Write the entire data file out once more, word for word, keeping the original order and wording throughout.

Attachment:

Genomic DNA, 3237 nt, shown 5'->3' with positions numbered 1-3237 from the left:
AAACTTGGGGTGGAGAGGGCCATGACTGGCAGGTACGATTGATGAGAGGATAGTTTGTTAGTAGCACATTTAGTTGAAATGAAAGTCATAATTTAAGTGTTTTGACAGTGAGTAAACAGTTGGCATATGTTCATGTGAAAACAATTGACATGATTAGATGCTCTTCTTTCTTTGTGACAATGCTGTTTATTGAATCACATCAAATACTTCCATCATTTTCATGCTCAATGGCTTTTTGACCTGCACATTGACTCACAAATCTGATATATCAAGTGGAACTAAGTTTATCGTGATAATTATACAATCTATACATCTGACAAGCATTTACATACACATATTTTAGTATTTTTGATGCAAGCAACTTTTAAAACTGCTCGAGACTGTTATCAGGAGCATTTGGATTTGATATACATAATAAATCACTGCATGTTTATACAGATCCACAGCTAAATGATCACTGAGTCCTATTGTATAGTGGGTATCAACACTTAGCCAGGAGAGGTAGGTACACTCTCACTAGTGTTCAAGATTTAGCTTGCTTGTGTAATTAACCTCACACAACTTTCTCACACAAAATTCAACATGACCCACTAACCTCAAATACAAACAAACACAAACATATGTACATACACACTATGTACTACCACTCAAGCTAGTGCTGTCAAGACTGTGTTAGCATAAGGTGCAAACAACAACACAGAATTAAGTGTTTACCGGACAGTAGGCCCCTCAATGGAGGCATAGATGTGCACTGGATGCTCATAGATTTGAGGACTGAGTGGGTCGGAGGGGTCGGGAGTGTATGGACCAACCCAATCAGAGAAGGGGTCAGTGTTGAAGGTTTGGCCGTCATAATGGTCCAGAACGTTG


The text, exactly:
Genomic DNA, 3237 nt, shown 5'->3' with positions numbered 1-3237 from the left:
AAACTTGGGGTGGAGAGGGCCATGACTGGCAGGTACGATTGATGAGAGGATAGTTTGTTAGTAGCACATTTAGTTGAAATGAAAGTCATAATTTAAGTGTTTTGACAGTGAGTAAACAGTTGGCATATGTTCATGTGAAAACAATTGACATGATTAGATGCTCTTCTTTCTTTGTGACAATGCTGTTTATTGAATCACATCAAATACTTCCATCATTTTCATGCTCAATGGCTTTTTGACCTGCACATTGACTCACAAATCTGATATATCAAGTGGAACTAAGTTTATCGTGATAATTATACAATCTATACATCTGACAAGCATTTACATACACATATTTTAGTATTTTTGATGCAAGCAACTTTTAAAACTGCTCGAGACTGTTATCAGGAGCATTTGGATTTGATATACATAATAAATCACTGCATGTTTATACAGATCCACAGCTAAATGATCACTGAGTCCTATTGTATAGTGGGTATCAACACTTAGCCAGGAGAGGTAGGTACACTCTCACTAGTGTTCAAGATTTAGCTTGCTTGTGTAATTAACCTCACACAACTTTCTCACACAAAATTCAACATGACCCACTAACCTCAAATACAAACAAACACAAACATATGTACATACACACTATGTACTACCACTCAAGCTAGTGCTGTCAAGACTGTGTTAGCATAAGGTGCAAACAACAACACAGAATTAAGTGTTTACCGGACAGTAGGCCCCTCAATGGAGGCATAGATGTGCACTGGATGCTCATAGATTTGAGGACTGAGTGGGTCGGAGGGGTCGGGAGTGTATGGACCAACCCAATCAGAGAAGGGGTCAGTGTTGAAGGTTTGGCCGTCATAATGGTCCAGAACGTTG